After renting Victorian-style homes in San Francisco for several years, Chris Carlos and Andrew Weidner decided it was time to buy a home of their own. That's when they discovered their 1958 Eichler tucked along the hillside in San Mateo's Highlands neighborhood. The home's unconventional style was a game changer.
The couple immediately fell in love with the property's sleek lines, glass walls, open floor plan and secluded yard with views of the San Francisco Bay. They moved into the home in 2019.
“We were quickly drawn to the Highlands and what Eichlers represent," Weidner said. "Our home is open and airy with a lot of natural light. The weather is temperate, so we can spend time inside and outside for much of the year, and it's in a connected and inclusive community full of children and families. It really is a perfect place for us."
Though they loved the home, Weidner and Carlos weren’t initially enamored with the yard, which didn’t offer much usable space beyond a small concrete pad and an aging pergola.
After an extensive redesign, the outdoor space is now an inviting extension of their home. Their landscape designer studied photographs of the sun’s movement across the property and used that information to design a plant palette and irrigation system. The design essentially doubled their outdoor space and positioned the view of the San Francisco Bay as the spotlight.
That was the first of several upgrades they made to the home. Over the past few years, the couple has meticulously remodeled the home's interior spaces while staying true to the Eichler design and fundamentals.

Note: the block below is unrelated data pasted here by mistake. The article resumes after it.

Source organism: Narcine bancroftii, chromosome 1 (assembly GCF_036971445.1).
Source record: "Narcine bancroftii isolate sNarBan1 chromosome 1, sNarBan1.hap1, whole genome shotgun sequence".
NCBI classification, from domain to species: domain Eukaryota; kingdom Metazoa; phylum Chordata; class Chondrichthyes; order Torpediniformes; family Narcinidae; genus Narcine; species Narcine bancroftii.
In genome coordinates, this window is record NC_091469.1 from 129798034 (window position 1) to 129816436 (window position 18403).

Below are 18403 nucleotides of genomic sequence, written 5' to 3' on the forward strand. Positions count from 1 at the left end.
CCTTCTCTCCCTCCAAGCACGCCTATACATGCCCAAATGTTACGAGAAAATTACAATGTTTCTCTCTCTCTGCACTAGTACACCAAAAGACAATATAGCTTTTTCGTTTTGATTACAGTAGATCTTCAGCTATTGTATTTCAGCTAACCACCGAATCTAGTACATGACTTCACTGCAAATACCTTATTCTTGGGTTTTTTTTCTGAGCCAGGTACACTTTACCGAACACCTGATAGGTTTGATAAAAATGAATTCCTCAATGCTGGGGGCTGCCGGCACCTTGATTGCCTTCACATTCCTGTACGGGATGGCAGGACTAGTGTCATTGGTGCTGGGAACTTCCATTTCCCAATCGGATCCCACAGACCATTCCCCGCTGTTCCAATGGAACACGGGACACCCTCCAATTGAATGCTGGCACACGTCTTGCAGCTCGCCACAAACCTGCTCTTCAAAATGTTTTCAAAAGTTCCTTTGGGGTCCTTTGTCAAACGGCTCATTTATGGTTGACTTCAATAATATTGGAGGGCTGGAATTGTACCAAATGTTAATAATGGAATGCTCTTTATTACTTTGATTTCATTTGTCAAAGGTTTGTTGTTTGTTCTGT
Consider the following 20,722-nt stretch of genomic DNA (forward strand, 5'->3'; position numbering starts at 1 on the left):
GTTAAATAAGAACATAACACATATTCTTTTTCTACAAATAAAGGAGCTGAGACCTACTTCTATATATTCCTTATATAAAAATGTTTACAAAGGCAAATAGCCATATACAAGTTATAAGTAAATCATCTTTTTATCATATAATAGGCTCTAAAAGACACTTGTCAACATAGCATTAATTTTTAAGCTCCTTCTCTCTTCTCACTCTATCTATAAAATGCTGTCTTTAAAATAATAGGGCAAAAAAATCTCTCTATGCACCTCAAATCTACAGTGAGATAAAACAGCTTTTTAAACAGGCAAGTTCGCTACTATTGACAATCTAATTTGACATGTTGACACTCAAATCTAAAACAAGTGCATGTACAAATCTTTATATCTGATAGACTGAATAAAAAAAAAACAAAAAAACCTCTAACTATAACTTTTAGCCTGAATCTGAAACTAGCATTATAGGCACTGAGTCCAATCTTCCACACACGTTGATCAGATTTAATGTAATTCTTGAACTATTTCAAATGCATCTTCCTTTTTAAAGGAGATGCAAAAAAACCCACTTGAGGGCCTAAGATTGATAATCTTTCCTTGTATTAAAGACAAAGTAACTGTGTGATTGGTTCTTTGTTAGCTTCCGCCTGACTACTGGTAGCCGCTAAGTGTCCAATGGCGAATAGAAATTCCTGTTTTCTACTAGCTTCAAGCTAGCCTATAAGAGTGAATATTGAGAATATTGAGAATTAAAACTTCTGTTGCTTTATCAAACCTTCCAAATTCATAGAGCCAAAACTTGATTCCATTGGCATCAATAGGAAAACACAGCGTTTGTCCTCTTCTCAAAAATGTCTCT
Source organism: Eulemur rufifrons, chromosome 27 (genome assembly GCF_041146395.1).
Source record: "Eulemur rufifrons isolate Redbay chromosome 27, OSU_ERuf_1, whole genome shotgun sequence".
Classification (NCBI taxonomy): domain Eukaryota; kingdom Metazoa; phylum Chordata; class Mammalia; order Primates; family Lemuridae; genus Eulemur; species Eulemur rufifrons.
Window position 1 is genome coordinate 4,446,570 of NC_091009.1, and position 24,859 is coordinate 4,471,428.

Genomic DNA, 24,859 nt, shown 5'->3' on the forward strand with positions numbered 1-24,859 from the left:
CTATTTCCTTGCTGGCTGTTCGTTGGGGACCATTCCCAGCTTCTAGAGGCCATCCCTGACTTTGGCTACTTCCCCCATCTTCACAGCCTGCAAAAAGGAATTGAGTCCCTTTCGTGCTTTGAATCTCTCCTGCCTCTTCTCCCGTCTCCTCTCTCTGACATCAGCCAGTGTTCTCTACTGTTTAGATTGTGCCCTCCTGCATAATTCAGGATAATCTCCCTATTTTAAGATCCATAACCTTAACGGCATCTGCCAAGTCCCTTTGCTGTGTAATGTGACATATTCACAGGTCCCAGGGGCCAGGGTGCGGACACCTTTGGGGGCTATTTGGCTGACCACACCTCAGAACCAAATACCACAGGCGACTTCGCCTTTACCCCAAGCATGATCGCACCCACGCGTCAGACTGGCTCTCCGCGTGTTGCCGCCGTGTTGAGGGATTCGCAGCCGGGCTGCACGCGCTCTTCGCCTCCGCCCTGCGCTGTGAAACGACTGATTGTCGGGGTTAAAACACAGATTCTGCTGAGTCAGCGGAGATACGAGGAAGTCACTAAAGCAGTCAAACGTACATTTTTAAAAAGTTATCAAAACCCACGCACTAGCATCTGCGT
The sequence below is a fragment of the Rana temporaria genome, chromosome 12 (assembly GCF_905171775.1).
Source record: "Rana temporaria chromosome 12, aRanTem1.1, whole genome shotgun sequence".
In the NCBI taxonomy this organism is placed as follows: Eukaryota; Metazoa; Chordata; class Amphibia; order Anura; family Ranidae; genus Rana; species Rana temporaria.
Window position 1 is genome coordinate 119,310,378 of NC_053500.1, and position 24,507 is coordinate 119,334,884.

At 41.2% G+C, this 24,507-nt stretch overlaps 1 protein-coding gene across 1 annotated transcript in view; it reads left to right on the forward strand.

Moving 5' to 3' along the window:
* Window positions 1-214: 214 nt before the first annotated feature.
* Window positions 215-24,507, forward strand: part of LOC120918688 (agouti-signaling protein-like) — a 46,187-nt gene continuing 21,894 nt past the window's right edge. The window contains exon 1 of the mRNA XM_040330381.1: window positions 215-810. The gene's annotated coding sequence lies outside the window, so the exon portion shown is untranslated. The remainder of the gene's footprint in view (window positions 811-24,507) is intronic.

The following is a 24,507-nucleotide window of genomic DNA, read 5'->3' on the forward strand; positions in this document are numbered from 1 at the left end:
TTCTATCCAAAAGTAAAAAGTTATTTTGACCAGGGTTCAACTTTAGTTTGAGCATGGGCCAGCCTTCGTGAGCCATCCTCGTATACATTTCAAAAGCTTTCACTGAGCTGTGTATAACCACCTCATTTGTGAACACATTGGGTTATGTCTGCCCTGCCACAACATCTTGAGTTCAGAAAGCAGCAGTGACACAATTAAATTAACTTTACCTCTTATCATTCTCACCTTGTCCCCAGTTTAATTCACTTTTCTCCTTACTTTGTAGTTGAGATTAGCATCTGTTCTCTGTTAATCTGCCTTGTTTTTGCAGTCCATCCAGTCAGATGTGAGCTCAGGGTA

That was an important part of the decision-making, Weidner said.
Now, the public can have a firsthand look at the final results of the couple's remodel during the fifth annual Eichler Home Tour on Oct. 14-15. The tour will showcase 12 homes in the Highlands neighborhood designed and built in the 1950s-'60s by famed Palo Alto developer Joseph Eichler, who revolutionized the building of tract homes with unique, contemporary designs emphasizing indoor-outdoor living that also were affordable to the middle class.
Organized as a fundraiser for the Highlands Elementary School PTA, the self-guided tour gives the public an opportunity to explore a variety of Eichlers from those representing original modernist design features to dramatic remodels that reimagine the Eichler aesthetic. The architects, designers, builders and homeowners who had a part in updating the homes also will be on hand to answer questions.
This is the first time the tour has been held since 2017, when it raised $96,000 for Highlands Elementary School, a record for the PTA, according to tour team leader Jim Palmer, a 13-year Highlands resident. In previous years, the tour has attracted visitors nationally and internationally, including some from as far as Japan, Palmer said.
“Public interest in midcentury modern architecture, and Eichlers in particular, continues to grow," Palmer added.
Featuring more than 700 similarly styled midcentury modern homes, the Highlands is the largest contiguous Eichler subdivision anywhere, according to tour organizers. The Eichler style is immediately recognizable: clerestory windows (often triangular) at the front, vertical exterior redwood siding, concrete fireplaces, post and beam interior construction, open living spaces with high ceilings, full plate-glass rear walls, and flat or slightly sloped roofs.
Tamara Schane, a home-tour team member whose home is on this year's tour, said despite the common features shared by the Eichlers, don't expect them to all look the same.
This year's tour includes homes with atrium gardens, a floating door, edible landscaping and glass corner kitchen windows, as well as one with a Japandi influence – a mashup of Scandinavian and Japanese design.